2013 America's Cup: Race to go ahead despite death of Andrew 'Bart' Simpson

The British Olympic gold medal winner died during training for the race

The organisers of the America's Cup have confirmed the 2013 event will go ahead despite the death of British Olympian Andrew Simpson, and have appointed a review committee to look into the tragedy.

The 36-year-old sailor died after being trapped under water when his Artemis yacht capsized and broke up last Thursday.

An investigation has already been launched into the training accident ahead of the 34th America's Cup, which is set to begin on September 7 in San Francisco Bay.

Tom Ehman, the vice-commodore of the Golden Gate Yacht Club (the America's Cup Trustee), said: "The America's Cup will go ahead this summer.

"We will see the world's best sailors racing at the highest level on one of the most iconic race tracks in sport."

The race will be between defending champions Oracle and the winner of the challenger series with Sweden-based Artemis, Team New Zealand and Italy's Luna Rossa.

America's Cup bosses met with representatives from the four teams today to announce they had appointed a panel to look into safety at the race, with San Francisco police investigating the circumstances surrounding Simpson's death.

The committee will look into training and racing of the AC72 yachts for the 2013 version of the race.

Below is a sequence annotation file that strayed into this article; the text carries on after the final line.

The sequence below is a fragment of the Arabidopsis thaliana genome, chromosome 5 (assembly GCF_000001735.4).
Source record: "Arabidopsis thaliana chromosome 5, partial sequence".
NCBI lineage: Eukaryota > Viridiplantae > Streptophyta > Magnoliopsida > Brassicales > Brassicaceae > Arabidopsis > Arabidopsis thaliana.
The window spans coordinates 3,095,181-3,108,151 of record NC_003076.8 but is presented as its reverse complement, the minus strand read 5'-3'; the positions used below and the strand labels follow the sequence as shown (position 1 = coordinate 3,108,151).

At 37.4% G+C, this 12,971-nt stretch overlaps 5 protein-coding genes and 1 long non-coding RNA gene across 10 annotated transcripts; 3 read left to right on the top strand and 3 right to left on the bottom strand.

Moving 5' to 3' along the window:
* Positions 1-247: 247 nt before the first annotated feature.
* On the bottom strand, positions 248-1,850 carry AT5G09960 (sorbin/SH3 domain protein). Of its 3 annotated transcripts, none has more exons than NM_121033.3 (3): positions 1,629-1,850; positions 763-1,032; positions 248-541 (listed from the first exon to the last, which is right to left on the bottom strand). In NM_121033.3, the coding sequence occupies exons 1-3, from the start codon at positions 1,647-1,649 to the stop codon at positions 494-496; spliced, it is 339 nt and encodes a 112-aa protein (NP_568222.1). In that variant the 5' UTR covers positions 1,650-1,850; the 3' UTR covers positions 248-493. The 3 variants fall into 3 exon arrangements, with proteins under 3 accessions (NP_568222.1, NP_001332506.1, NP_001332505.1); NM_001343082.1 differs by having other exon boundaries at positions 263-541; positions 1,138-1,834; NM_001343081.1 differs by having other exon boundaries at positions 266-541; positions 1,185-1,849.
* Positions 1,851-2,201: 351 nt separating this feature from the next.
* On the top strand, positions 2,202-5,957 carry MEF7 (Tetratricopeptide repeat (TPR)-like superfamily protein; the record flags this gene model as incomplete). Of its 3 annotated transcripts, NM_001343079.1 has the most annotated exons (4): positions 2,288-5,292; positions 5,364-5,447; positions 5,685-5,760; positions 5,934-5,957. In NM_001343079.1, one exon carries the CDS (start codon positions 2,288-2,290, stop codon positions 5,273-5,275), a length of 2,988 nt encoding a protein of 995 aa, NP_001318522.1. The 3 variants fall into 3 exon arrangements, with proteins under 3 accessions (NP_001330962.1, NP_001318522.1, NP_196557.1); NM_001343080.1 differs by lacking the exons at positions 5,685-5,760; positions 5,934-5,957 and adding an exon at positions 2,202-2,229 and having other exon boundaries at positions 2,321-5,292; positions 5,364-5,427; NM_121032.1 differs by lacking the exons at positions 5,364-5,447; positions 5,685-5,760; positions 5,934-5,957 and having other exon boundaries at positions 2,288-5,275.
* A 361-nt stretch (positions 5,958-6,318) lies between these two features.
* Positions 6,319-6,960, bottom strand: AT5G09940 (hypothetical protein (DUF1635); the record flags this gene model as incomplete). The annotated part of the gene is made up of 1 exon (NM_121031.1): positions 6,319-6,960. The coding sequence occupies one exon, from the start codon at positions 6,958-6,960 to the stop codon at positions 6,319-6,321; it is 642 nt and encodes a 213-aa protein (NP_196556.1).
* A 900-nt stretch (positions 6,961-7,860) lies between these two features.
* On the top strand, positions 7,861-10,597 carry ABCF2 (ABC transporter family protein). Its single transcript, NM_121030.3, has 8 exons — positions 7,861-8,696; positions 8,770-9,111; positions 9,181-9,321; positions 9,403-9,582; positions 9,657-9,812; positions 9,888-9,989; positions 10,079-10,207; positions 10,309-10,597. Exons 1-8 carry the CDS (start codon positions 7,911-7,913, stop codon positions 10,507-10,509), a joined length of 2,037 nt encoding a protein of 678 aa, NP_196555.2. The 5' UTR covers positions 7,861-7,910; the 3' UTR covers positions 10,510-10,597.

A statement on the official America's Cup website read: "The review committee will make its recommendations following the loss of Artemis Racing crew member Andrew 'Bart' Simpson (GBR) in a training accident on San Francisco Bay on Thursday of last week.

"Members of the committee have strong backgrounds in the sport at its highest levels as well as involvement in other reviews where an incident at sea has claimed the life of a competitor."

Ehman added: "The committee brings immense experience and expertise to this review. At a meeting in San Francisco this morning (Tuesday), the teams expressed unanimous support for this committee and this process."

Australian Iain Murray, the Regatta director, will chair and lead the review committee which will also feature Sally Lindsay Honey (USA, deputy chair), John Craig (USA), Chuck Hawley (USA), Vincent Lauriot-Prevost (France) and Jim Farmer QC (New Zealand).

The statement continued: "The US Coast Guard supports this approach and will assist as appropriate.

"Lt Jon Lane, with 26 years in the Coast Guard and 10 years experience as a marine casualty investigator, will serve as liaison."

Simpson won a gold medal in the Star class at the 2008 Beijing Olympics and took silver at the London Olympics in the summer in the same class.

He was also a medal winner in the world and European championships but had decided to switch to the America's Cup to take on a new challenge.

PA

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